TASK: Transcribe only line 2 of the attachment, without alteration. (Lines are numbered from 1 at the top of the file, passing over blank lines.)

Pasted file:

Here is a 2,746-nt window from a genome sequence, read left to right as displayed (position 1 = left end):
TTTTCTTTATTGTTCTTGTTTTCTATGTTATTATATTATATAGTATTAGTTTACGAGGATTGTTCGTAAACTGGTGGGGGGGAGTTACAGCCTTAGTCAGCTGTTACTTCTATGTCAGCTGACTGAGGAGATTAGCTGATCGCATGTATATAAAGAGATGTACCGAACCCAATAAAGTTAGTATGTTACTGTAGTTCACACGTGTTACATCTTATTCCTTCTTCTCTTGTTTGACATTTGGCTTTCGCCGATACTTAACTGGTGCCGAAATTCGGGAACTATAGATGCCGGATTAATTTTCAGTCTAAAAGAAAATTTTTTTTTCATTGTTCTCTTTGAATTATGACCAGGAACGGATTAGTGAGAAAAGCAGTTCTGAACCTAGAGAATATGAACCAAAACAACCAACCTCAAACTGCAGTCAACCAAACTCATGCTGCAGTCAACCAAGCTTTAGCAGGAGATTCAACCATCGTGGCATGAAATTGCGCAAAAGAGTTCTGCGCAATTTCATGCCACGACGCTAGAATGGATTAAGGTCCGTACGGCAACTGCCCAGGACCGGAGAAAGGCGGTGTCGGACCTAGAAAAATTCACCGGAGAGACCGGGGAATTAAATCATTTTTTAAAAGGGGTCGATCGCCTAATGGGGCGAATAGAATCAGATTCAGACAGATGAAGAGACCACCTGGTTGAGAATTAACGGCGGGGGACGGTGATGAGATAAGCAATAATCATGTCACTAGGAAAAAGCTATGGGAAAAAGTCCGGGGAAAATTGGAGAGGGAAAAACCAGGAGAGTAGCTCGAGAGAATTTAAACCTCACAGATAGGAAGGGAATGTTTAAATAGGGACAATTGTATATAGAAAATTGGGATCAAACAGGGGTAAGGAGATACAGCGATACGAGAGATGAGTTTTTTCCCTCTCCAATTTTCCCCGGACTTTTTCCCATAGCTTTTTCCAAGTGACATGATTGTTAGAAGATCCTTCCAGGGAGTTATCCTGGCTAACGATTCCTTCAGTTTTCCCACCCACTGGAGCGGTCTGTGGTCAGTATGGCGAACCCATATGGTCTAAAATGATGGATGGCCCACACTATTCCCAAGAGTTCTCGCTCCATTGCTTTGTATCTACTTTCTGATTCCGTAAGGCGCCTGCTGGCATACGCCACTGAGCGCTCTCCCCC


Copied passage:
TTTTCTTTATTGTTCTTGTTTTCTATGTTATTATATTATATAGTATTAGTTTACGAGGATTGTTCGTAAACTGGTGGGGGGGAGTTACAGCCTTAGTCAGCTGTTACTTCTATGTCAGCTGACTGAGGAGATTAGCTGATCGCATGTATATAAAGAGATGTACCGAACCCAATAAAGTTAGTATGTTACTGTAGTTCACACGTGTTACATCTTATTCCTTCTTCTCTTGTTTGACATTTGGCTTTCGCCGATACTTAACTGGTGCCGAAATTCGGGAACTATAGATGCCGGATTAATTTTCAGTCTAAAAGAAAATTTTTTTTTCATTGTTCTCTTTGAATTATGACCAGGAACGGATTAGTGAGAAAAGCAGTTCTGAACCTAGAGAATATGAACCAAAACAACCAACCTCAAACTGCAGTCAACCAAACTCATGCTGCAGTCAACCAAGCTTTAGCAGGAGATTCAACCATCGTGGCATGAAATTGCGCAAAAGAGTTCTGCGCAATTTCATGCCACGACGCTAGAATGGATTAAGGTCCGTACGGCAACTGCCCAGGACCGGAGAAAGGCGGTGTCGGACCTAGAAAAATTCACCGGAGAGACCGGGGAATTAAATCATTTTTTAAAAGGGGTCGATCGCCTAATGGGGCGAATAGAATCAGATTCAGACAGATGAAGAGACCACCTGGTTGAGAATTAACGGCGGGGGACGGTGATGAGATAAGCAATAATCATGTCACTAGGAAAAAGCTATGGGAAAAAGTCCGGGGAAAATTGGAGAGGGAAAAACCAGGAGAGTAGCTCGAGAGAATTTAAACCTCACAGATAGGAAGGGAATGTTTAAATAGGGACAATTGTATATAGAAAATTGGGATCAAACAGGGGTAAGGAGATACAGCGATACGAGAGATGAGTTTTTTCCCTCTCCAATTTTCCCCGGACTTTTTCCCATAGCTTTTTCCAAGTGACATGATTGTTAGAAGATCCTTCCAGGGAGTTATCCTGGCTAACGATTCCTTCAGTTTTCCCACCCACTGGAGCGGTCTGTGGTCAGTATGGCGAACCCATATGGTCTAAAATGATGGATGGCCCACACTATTCCCAAGAGTTCTCGCTCCATTGCTTTGTATCTACTTTCTGATTCCGTAAGGCGCCTGCTGGCATACGCCACTGAGCGCTCTCCCCC